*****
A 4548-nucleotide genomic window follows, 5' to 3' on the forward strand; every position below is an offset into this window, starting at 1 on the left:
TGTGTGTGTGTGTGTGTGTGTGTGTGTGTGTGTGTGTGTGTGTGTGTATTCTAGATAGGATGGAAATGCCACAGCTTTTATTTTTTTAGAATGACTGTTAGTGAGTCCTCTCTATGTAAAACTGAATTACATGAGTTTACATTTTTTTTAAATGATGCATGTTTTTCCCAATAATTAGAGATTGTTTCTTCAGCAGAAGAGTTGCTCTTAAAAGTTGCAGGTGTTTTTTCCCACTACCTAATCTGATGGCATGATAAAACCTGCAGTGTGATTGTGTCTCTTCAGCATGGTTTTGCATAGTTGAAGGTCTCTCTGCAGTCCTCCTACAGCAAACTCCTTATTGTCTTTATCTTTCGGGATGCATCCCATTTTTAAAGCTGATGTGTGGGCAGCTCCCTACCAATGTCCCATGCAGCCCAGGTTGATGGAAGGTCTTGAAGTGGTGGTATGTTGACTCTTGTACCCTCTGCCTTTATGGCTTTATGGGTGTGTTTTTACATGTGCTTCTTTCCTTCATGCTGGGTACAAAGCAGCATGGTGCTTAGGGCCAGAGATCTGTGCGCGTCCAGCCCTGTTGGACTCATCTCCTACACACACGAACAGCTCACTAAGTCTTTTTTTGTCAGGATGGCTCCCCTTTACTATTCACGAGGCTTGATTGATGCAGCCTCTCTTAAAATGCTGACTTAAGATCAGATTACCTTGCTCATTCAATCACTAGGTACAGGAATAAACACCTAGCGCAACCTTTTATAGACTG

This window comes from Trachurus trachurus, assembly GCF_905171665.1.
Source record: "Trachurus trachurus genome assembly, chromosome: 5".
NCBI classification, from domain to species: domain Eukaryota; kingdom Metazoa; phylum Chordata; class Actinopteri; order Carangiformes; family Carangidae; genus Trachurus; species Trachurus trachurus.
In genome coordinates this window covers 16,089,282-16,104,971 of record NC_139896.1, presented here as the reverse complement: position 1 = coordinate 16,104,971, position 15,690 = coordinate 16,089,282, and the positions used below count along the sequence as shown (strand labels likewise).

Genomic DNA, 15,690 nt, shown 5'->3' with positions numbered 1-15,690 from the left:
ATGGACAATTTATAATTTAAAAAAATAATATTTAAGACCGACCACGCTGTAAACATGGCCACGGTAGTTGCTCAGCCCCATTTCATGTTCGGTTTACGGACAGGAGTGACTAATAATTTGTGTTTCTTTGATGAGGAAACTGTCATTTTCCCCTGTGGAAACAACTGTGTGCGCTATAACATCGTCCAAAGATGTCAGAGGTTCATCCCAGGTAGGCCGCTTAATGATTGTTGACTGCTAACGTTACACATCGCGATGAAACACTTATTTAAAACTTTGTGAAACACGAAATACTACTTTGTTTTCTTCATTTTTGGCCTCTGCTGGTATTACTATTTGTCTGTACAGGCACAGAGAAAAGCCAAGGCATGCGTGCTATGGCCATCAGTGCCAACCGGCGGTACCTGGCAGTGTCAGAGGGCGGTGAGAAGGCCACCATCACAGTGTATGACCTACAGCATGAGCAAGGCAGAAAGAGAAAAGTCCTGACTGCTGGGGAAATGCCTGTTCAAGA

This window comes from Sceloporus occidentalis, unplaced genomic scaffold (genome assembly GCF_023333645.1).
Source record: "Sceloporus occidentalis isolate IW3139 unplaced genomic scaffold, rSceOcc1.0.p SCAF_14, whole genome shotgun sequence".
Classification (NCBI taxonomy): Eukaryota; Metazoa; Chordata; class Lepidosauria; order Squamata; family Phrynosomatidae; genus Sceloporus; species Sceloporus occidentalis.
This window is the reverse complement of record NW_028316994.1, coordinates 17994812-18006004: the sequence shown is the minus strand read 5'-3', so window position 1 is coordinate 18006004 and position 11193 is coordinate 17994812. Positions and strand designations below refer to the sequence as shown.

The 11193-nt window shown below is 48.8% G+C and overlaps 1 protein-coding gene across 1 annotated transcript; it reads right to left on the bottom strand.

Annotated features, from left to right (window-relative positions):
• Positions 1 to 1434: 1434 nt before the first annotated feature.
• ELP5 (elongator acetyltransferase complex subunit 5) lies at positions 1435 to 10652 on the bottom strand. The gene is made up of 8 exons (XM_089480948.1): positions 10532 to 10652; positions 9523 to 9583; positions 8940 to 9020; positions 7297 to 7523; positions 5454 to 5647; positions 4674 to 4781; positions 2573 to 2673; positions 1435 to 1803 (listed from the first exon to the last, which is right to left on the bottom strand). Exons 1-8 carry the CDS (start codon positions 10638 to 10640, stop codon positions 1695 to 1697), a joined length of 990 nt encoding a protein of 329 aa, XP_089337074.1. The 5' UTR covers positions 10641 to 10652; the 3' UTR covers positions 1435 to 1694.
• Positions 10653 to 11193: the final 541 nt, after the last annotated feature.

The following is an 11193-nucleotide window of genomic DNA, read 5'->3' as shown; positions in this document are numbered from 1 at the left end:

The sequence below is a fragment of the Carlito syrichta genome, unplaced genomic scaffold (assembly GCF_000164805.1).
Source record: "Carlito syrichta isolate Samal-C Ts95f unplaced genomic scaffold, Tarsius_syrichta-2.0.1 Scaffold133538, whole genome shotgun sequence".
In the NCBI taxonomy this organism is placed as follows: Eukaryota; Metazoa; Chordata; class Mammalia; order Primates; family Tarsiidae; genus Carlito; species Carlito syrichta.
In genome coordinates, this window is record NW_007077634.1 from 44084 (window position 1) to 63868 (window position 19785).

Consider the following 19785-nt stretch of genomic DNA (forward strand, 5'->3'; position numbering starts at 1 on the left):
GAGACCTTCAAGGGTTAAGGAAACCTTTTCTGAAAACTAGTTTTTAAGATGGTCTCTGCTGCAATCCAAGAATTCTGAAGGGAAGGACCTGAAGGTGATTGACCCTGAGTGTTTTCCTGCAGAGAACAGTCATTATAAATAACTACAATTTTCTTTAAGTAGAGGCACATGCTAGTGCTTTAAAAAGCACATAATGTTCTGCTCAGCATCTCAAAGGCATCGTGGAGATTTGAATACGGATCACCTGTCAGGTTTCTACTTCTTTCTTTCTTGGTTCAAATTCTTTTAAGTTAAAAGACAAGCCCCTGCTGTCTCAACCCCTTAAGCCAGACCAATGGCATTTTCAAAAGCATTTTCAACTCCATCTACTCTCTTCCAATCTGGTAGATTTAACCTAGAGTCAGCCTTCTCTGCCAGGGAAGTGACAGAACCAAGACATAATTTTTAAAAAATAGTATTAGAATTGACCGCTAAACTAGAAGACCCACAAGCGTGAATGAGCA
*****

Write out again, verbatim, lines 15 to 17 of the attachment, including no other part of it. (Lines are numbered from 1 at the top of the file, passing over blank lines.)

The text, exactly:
• Positions 1 to 1434: 1434 nt before the first annotated feature.
• ELP5 (elongator acetyltransferase complex subunit 5) lies at positions 1435 to 10652 on the bottom strand. The gene is made up of 8 exons (XM_089480948.1): positions 10532 to 10652; positions 9523 to 9583; positions 8940 to 9020; positions 7297 to 7523; positions 5454 to 5647; positions 4674 to 4781; positions 2573 to 2673; positions 1435 to 1803 (listed from the first exon to the last, which is right to left on the bottom strand). Exons 1-8 carry the CDS (start codon positions 10638 to 10640, stop codon positions 1695 to 1697), a joined length of 990 nt encoding a protein of 329 aa, XP_089337074.1. The 5' UTR covers positions 10641 to 10652; the 3' UTR covers positions 1435 to 1694.
• Positions 10653 to 11193: the final 541 nt, after the last annotated feature.